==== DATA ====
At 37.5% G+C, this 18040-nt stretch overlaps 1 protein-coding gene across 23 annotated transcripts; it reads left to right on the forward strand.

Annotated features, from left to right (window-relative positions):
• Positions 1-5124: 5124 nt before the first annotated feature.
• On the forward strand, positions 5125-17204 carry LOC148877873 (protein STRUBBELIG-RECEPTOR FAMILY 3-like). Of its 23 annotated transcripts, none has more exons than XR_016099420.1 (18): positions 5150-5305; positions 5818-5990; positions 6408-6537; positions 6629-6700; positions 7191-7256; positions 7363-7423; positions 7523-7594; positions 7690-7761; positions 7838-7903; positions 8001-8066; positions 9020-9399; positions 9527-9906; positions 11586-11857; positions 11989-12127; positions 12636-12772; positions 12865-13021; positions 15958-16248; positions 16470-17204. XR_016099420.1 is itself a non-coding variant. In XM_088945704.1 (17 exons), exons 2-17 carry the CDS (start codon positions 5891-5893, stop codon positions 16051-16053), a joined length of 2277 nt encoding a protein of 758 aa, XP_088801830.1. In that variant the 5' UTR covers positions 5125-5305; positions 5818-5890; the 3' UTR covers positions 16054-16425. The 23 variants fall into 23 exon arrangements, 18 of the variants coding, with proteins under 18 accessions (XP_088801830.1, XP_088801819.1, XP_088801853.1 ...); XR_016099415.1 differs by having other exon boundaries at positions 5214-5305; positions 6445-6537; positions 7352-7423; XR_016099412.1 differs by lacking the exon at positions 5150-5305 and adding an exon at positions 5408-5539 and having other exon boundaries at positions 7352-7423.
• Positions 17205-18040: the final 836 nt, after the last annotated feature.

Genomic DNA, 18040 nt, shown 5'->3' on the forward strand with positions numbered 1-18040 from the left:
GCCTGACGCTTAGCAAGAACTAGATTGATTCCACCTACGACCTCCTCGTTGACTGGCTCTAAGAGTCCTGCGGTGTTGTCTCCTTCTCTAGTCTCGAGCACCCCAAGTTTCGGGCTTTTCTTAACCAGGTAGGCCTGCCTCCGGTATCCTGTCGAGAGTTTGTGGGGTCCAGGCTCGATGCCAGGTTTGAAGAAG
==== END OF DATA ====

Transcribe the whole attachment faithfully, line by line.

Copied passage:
At 37.5% G+C, this 18040-nt stretch overlaps 1 protein-coding gene across 23 annotated transcripts; it reads left to right on the forward strand.

Annotated features, from left to right (window-relative positions):
• Positions 1-5124: 5124 nt before the first annotated feature.
• On the forward strand, positions 5125-17204 carry LOC148877873 (protein STRUBBELIG-RECEPTOR FAMILY 3-like). Of its 23 annotated transcripts, none has more exons than XR_016099420.1 (18): positions 5150-5305; positions 5818-5990; positions 6408-6537; positions 6629-6700; positions 7191-7256; positions 7363-7423; positions 7523-7594; positions 7690-7761; positions 7838-7903; positions 8001-8066; positions 9020-9399; positions 9527-9906; positions 11586-11857; positions 11989-12127; positions 12636-12772; positions 12865-13021; positions 15958-16248; positions 16470-17204. XR_016099420.1 is itself a non-coding variant. In XM_088945704.1 (17 exons), exons 2-17 carry the CDS (start codon positions 5891-5893, stop codon positions 16051-16053), a joined length of 2277 nt encoding a protein of 758 aa, XP_088801830.1. In that variant the 5' UTR covers positions 5125-5305; positions 5818-5890; the 3' UTR covers positions 16054-16425. The 23 variants fall into 23 exon arrangements, 18 of the variants coding, with proteins under 18 accessions (XP_088801830.1, XP_088801819.1, XP_088801853.1 ...); XR_016099415.1 differs by having other exon boundaries at positions 5214-5305; positions 6445-6537; positions 7352-7423; XR_016099412.1 differs by lacking the exon at positions 5150-5305 and adding an exon at positions 5408-5539 and having other exon boundaries at positions 7352-7423.
• Positions 17205-18040: the final 836 nt, after the last annotated feature.

Genomic DNA, 18040 nt, shown 5'->3' on the forward strand with positions numbered 1-18040 from the left:
GCCTGACGCTTAGCAAGAACTAGATTGATTCCACCTACGACCTCCTCGTTGACTGGCTCTAAGAGTCCTGCGGTGTTGTCTCCTTCTCTAGTCTCGAGCACCCCAAGTTTCGGGCTTTTCTTAACCAGGTAGGCCTGCCTCCGGTATCCTGTCGAGAGTTTGTGGGGTCCAGGCTCGATGCCAGGTTTGAAGAAG